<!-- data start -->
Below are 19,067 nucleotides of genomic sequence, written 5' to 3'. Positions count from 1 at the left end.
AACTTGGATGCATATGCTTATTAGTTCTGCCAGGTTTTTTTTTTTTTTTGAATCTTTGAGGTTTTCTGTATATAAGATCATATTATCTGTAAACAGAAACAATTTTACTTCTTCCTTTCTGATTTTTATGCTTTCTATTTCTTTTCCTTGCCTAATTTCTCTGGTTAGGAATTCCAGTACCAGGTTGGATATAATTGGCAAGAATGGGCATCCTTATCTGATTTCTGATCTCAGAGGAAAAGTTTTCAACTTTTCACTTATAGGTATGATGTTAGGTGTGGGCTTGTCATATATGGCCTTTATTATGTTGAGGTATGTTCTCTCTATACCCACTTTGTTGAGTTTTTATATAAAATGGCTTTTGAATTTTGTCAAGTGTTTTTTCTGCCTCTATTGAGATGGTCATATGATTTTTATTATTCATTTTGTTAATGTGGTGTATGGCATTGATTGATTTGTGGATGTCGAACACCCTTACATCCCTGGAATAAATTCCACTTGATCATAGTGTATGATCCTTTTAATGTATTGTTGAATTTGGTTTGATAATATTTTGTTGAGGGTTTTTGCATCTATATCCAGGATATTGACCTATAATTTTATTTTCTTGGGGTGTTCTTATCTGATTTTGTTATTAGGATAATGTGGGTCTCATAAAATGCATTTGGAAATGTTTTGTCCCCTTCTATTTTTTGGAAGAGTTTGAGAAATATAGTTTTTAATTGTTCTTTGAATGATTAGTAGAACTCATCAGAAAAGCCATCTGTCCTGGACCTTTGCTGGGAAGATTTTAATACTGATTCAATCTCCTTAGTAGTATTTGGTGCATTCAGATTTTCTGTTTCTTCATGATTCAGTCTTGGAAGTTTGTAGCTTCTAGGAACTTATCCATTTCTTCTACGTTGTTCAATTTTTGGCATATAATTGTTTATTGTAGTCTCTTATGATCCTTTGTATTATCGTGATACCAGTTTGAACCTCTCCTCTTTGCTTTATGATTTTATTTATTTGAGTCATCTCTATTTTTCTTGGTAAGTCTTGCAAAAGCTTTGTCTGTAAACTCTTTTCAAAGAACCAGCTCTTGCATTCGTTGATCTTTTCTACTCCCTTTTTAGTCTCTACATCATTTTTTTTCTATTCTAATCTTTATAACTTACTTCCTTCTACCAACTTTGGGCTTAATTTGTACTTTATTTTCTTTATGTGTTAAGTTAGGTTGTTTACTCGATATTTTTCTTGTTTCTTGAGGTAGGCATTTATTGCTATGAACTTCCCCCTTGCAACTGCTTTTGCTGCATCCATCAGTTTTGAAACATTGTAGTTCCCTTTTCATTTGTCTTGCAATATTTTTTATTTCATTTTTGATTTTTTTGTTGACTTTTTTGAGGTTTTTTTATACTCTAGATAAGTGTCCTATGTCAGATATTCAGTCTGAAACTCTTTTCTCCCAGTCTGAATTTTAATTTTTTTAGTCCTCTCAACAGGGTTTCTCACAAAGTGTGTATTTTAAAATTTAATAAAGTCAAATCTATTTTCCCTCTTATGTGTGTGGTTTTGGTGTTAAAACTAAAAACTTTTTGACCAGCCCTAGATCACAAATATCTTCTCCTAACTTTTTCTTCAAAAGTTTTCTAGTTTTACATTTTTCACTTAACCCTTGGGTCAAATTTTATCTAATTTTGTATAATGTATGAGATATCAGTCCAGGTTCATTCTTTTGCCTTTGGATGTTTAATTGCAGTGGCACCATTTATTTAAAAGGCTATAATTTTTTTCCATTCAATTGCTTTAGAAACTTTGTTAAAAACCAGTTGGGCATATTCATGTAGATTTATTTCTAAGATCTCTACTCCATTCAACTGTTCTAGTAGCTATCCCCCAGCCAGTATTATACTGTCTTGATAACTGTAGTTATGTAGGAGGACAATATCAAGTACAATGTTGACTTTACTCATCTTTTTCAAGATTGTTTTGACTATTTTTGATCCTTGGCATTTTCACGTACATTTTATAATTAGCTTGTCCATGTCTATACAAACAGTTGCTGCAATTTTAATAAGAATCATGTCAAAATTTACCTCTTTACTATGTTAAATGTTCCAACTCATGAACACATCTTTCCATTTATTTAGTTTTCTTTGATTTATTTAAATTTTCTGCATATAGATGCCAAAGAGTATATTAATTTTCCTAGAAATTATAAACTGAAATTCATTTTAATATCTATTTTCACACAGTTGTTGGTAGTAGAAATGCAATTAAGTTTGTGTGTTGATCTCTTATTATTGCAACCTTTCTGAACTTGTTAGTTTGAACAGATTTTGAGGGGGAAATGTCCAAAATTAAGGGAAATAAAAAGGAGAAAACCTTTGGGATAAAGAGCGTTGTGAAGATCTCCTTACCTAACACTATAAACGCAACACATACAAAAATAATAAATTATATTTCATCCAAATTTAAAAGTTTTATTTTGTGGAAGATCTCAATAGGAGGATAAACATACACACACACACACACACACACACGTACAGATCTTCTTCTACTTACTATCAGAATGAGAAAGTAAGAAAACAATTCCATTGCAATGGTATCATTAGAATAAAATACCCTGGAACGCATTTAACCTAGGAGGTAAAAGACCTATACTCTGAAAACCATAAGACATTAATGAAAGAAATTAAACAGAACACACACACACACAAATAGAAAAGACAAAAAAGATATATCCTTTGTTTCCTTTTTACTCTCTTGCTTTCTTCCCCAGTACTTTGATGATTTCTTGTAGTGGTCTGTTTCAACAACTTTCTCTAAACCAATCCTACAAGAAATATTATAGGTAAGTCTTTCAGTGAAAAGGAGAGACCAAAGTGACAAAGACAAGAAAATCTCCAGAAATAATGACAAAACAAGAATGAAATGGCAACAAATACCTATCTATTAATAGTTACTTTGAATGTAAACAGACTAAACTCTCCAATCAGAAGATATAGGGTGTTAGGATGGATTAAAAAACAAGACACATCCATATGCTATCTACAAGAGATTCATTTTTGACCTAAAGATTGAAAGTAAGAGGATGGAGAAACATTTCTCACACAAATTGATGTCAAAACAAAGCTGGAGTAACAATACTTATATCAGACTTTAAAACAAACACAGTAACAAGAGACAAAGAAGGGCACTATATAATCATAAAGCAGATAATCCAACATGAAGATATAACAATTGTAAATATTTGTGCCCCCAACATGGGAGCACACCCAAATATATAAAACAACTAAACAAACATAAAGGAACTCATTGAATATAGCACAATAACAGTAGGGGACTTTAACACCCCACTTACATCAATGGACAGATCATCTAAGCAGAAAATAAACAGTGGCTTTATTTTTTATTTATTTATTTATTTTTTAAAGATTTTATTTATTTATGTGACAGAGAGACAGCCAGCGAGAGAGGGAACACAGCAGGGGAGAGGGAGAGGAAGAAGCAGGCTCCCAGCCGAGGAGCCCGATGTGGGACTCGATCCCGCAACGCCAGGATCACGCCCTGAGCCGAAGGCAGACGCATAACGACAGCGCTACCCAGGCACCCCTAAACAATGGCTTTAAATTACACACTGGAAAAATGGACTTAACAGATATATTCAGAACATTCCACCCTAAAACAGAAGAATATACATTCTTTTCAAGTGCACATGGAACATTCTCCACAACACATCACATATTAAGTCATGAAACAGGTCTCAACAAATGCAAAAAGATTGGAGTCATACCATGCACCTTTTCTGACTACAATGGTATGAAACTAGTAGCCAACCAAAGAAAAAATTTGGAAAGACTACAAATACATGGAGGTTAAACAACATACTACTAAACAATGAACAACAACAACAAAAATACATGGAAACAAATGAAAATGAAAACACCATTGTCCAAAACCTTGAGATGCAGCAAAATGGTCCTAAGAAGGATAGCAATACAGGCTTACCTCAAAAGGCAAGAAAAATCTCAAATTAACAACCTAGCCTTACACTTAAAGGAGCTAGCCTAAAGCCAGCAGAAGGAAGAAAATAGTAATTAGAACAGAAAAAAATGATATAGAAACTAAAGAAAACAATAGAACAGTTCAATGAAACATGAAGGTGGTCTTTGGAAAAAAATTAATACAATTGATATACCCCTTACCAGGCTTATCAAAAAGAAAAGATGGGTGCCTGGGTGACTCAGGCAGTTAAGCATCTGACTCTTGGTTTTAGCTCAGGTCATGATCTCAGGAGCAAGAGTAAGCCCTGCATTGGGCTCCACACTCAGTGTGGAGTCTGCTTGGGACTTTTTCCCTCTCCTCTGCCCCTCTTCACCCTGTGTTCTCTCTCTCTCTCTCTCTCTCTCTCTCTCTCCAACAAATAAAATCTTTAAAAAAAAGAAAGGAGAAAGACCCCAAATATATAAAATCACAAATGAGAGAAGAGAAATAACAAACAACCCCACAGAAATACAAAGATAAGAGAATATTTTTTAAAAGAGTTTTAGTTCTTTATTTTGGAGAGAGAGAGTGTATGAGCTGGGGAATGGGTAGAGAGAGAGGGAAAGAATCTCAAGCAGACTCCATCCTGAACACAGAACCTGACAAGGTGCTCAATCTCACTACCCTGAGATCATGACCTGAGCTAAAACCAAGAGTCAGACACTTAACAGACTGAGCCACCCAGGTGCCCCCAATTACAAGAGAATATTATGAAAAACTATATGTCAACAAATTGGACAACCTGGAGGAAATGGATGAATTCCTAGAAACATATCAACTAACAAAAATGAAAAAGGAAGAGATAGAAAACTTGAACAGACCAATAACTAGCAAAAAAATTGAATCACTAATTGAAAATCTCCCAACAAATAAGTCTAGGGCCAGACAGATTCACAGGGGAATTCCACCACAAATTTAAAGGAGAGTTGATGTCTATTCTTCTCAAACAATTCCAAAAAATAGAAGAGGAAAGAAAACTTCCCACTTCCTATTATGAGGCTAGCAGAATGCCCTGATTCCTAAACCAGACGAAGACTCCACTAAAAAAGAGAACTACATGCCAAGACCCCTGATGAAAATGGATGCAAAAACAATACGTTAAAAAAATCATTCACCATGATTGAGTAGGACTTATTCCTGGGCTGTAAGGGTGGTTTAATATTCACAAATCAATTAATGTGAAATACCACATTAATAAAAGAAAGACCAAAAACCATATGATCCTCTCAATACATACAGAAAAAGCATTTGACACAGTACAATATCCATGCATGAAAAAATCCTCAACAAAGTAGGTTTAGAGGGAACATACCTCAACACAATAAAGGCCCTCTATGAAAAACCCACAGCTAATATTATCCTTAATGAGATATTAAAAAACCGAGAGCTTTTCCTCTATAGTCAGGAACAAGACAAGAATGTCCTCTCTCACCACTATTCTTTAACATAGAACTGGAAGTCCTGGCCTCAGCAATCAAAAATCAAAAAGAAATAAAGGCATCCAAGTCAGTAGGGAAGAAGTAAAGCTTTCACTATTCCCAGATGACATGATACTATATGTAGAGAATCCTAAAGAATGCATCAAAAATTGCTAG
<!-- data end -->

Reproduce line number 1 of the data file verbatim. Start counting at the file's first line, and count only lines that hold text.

Below are 19,067 nucleotides of genomic sequence, written 5' to 3'. Positions count from 1 at the left end.